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How Tires are Made

        Auto | Wheels

Tire Production
Your tires are subjected to nails and a variety of other road hazards each and every time you drive your car.
Your tires are subjected to nails and a variety of other road hazards each and every time you drive your car.
Hemera/Thinkstock

Actually putting all the parts of a tire together can be a messy process.

Rubber either coats or is the primary material in most of the parts of a tire. But the rubber used in tires isn't pure rubber; it's a mix of rubber (both natural and synthetic), oils and additives. Before a tire is built, all those components for the various rubber parts of the tire are mixed together in a banbury mixer, until they have the consistency of gum. From there, the material is sent to other machines, where it's fabricated into the individual parts of a tire.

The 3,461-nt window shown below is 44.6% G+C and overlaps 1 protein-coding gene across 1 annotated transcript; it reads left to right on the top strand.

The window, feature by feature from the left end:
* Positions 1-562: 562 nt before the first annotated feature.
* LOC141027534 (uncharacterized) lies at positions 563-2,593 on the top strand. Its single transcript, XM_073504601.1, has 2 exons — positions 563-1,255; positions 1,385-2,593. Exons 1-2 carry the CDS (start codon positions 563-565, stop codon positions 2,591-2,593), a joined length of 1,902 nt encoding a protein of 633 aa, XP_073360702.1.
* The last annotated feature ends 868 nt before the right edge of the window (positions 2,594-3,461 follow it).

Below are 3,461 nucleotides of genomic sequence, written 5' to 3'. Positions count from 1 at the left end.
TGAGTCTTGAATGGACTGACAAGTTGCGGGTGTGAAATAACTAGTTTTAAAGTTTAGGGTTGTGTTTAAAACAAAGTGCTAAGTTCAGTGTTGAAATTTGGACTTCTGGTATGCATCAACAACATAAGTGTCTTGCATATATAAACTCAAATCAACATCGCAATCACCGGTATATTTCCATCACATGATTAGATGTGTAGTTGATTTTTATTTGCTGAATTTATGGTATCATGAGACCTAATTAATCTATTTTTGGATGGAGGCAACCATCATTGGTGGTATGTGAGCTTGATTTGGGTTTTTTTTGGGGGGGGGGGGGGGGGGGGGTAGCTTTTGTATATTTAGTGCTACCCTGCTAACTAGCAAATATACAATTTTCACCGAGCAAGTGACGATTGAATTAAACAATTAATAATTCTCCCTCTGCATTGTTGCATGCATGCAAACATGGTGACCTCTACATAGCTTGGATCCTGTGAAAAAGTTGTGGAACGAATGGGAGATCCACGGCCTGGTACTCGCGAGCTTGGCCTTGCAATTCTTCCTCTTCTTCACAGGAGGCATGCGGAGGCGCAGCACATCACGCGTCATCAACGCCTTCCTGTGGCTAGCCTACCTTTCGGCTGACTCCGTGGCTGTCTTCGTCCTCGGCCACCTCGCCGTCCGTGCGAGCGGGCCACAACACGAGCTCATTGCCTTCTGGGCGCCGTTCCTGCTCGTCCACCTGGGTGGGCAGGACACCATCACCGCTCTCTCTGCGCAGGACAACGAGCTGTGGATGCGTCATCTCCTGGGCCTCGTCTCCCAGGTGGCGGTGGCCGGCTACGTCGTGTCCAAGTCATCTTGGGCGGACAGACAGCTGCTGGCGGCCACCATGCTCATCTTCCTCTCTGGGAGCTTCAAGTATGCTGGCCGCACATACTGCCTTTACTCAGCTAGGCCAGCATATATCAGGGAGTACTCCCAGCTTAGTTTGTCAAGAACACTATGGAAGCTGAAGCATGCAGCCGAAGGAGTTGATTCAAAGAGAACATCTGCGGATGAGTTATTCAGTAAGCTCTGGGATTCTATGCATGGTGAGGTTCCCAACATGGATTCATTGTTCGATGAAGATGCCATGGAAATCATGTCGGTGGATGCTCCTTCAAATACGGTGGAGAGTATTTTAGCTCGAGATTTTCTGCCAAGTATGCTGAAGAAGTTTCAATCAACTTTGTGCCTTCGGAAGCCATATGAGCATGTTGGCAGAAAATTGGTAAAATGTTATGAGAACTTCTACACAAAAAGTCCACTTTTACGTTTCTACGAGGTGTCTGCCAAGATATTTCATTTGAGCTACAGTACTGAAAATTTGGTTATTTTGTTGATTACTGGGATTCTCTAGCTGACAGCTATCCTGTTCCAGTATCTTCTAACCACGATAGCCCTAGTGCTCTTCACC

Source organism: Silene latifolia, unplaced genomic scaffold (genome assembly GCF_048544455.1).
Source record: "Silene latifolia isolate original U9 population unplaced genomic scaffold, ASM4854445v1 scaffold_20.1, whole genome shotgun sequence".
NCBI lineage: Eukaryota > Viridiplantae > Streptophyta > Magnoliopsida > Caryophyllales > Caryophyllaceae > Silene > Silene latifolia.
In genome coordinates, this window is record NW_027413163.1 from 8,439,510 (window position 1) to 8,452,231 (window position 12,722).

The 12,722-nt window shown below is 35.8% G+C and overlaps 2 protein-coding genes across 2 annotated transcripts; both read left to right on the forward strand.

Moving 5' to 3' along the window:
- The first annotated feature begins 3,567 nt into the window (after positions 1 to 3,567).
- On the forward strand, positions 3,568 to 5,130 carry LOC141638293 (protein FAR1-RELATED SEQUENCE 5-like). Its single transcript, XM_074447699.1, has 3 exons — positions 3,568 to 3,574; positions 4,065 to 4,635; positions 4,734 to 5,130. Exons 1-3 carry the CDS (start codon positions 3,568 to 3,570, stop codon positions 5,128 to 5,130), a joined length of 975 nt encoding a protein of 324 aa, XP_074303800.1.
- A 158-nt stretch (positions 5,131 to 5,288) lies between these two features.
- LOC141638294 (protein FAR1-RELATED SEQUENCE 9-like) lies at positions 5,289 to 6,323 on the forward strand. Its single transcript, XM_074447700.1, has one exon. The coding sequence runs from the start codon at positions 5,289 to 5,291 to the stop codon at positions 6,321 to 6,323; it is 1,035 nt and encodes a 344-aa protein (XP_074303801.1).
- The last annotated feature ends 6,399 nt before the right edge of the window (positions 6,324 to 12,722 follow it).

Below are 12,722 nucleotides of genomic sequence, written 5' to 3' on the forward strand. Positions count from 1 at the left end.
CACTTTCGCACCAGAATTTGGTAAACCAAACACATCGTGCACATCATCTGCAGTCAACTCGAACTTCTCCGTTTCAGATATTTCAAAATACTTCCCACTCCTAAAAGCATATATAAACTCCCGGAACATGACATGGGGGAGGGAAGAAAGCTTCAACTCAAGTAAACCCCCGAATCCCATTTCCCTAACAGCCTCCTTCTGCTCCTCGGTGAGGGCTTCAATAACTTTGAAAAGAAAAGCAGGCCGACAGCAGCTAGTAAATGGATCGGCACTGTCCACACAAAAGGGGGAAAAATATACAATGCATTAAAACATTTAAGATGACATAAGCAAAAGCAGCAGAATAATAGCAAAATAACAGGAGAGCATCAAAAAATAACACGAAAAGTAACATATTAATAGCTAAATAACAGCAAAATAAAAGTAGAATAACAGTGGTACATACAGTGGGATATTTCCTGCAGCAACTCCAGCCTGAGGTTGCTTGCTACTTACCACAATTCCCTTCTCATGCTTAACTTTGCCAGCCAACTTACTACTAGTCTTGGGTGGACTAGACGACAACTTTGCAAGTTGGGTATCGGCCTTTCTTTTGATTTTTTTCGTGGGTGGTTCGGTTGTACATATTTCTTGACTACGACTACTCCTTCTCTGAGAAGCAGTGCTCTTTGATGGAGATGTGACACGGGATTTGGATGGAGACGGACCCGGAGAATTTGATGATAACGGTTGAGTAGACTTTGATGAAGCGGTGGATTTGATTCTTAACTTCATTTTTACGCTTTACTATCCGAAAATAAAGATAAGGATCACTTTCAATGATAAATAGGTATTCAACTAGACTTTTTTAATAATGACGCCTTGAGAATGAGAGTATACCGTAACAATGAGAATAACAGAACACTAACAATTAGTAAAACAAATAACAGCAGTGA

Once all the tire parts are made, they get sent to the tire building machine -- which is a pretty apt name. On the machine goes an inner liner of rubber, the plies, the belts, the bead, the sidewall and the tread. Once all the parts are in place, the tire building machine presses them together.

The tire isn't finished yet, however. When a tire comes off the tire building machine, it's what's called a "green" tire. The materials have been put together, but they haven't cured. Plus, green tires don't have the grooved pattern of the tread in them yet.

Green tires go into a mold, where they're inflated. Inflating the tire causes it to press against the mold. As a result, the mold imprints the tread pattern and tire information on the tire. While in the mold, the tire is heated to over 300 degrees Fahrenheit (149 degrees Celsius) to cure the rubber and bond the components. It stays over that temperature for about 15 minutes for passenger car tires -- bigger tires, like truck tires, may cure for an entire day. The heating process is known as vulcanizing the tire.

From there, the tire gets inspected. Then it's ready to go on your wheels.


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